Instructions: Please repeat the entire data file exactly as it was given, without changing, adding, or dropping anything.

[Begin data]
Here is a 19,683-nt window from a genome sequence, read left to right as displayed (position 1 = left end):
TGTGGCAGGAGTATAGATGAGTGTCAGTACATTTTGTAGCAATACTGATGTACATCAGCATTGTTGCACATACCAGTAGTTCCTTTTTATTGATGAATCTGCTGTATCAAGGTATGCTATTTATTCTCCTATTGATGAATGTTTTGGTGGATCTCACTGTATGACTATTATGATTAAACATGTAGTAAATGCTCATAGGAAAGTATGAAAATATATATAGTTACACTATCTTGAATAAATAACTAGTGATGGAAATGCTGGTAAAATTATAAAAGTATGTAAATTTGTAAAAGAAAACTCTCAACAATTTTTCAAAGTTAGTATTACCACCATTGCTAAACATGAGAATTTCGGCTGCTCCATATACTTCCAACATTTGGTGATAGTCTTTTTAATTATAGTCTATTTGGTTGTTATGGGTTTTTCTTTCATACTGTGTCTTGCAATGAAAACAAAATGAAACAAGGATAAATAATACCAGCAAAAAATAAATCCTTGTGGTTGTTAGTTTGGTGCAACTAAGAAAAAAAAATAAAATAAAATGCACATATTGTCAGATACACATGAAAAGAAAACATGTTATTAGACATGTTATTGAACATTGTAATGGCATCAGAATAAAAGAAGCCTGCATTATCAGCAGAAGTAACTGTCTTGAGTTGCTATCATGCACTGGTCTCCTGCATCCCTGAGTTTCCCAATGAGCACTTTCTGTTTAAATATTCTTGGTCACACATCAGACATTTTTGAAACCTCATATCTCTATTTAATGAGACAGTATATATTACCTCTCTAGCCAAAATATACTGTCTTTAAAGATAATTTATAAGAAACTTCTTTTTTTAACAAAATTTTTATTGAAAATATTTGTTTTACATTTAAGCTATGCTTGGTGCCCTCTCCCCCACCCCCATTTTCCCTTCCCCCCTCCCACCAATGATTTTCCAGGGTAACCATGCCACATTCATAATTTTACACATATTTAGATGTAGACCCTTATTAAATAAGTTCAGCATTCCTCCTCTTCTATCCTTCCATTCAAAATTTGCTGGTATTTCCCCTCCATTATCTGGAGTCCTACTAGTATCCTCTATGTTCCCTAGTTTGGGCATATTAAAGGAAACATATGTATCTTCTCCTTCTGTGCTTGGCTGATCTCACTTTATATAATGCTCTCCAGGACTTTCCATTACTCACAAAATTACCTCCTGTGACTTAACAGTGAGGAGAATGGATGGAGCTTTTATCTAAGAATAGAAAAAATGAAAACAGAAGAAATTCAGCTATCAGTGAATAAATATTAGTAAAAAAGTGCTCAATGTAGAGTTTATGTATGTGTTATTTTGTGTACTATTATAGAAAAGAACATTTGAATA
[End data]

Here is a 19,683-nt window from a genome sequence, read left to right as displayed (position 1 = left end):
TGTGGCAGGAGTATAGATGAGTGTCAGTACATTTTGTAGCAATACTGATGTACATCAGCATTGTTGCACATACCAGTAGTTCCTTTTTATTGATGAATCTGCTGTATCAAGGTATGCTATTTATTCTCCTATTGATGAATGTTTTGGTGGATCTCACTGTATGACTATTATGATTAAACATGTAGTAAATGCTCATAGGAAAGTATGAAAATATATATAGTTACACTATCTTGAATAAATAACTAGTGATGGAAATGCTGGTAAAATTATAAAAGTATGTAAATTTGTAAAAGAAAACTCTCAACAATTTTTCAAAGTTAGTATTACCACCATTGCTAAACATGAGAATTTCGGCTGCTCCATATACTTCCAACATTTGGTGATAGTCTTTTTAATTATAGTCTATTTGGTTGTTATGGGTTTTTCTTTCATACTGTGTCTTGCAATGAAAACAAAATGAAACAAGGATAAATAATACCAGCAAAAAATAAATCCTTGTGGTTGTTAGTTTGGTGCAACTAAGAAAAAAAAATAAAATAAAATGCACATATTGTCAGATACACATGAAAAGAAAACATGTTATTAGACATGTTATTGAACATTGTAATGGCATCAGAATAAAAGAAGCCTGCATTATCAGCAGAAGTAACTGTCTTGAGTTGCTATCATGCACTGGTCTCCTGCATCCCTGAGTTTCCCAATGAGCACTTTCTGTTTAAATATTCTTGGTCACACATCAGACATTTTTGAAACCTCATATCTCTATTTAATGAGACAGTATATATTACCTCTCTAGCCAAAATATACTGTCTTTAAAGATAATTTATAAGAAACTTCTTTTTTTAACAAAATTTTTATTGAAAATATTTGTTTTACATTTAAGCTATGCTTGGTGCCCTCTCCCCCACCCCCATTTTCCCTTCCCCCCTCCCACCAATGATTTTCCAGGGTAACCATGCCACATTCATAATTTTACACATATTTAGATGTAGACCCTTATTAAATAAGTTCAGCATTCCTCCTCTTCTATCCTTCCATTCAAAATTTGCTGGTATTTCCCCTCCATTATCTGGAGTCCTACTAGTATCCTCTATGTTCCCTAGTTTGGGCATATTAAAGGAAACATATGTATCTTCTCCTTCTGTGCTTGGCTGATCTCACTTTATATAATGCTCTCCAGGACTTTCCATTACTCACAAAATTACCTCCTGTGACTTAACAGTGAGGAGAATGGATGGAGCTTTTATCTAAGAATAGAAAAAATGAAAACAGAAGAAATTCAGCTATCAGTGAATAAATATTAGTAAAAAAGTGCTCAATGTAGAGTTTATGTATGTGTTATTTTGTGTACTATTATAGAAAAGAACATTTGAATA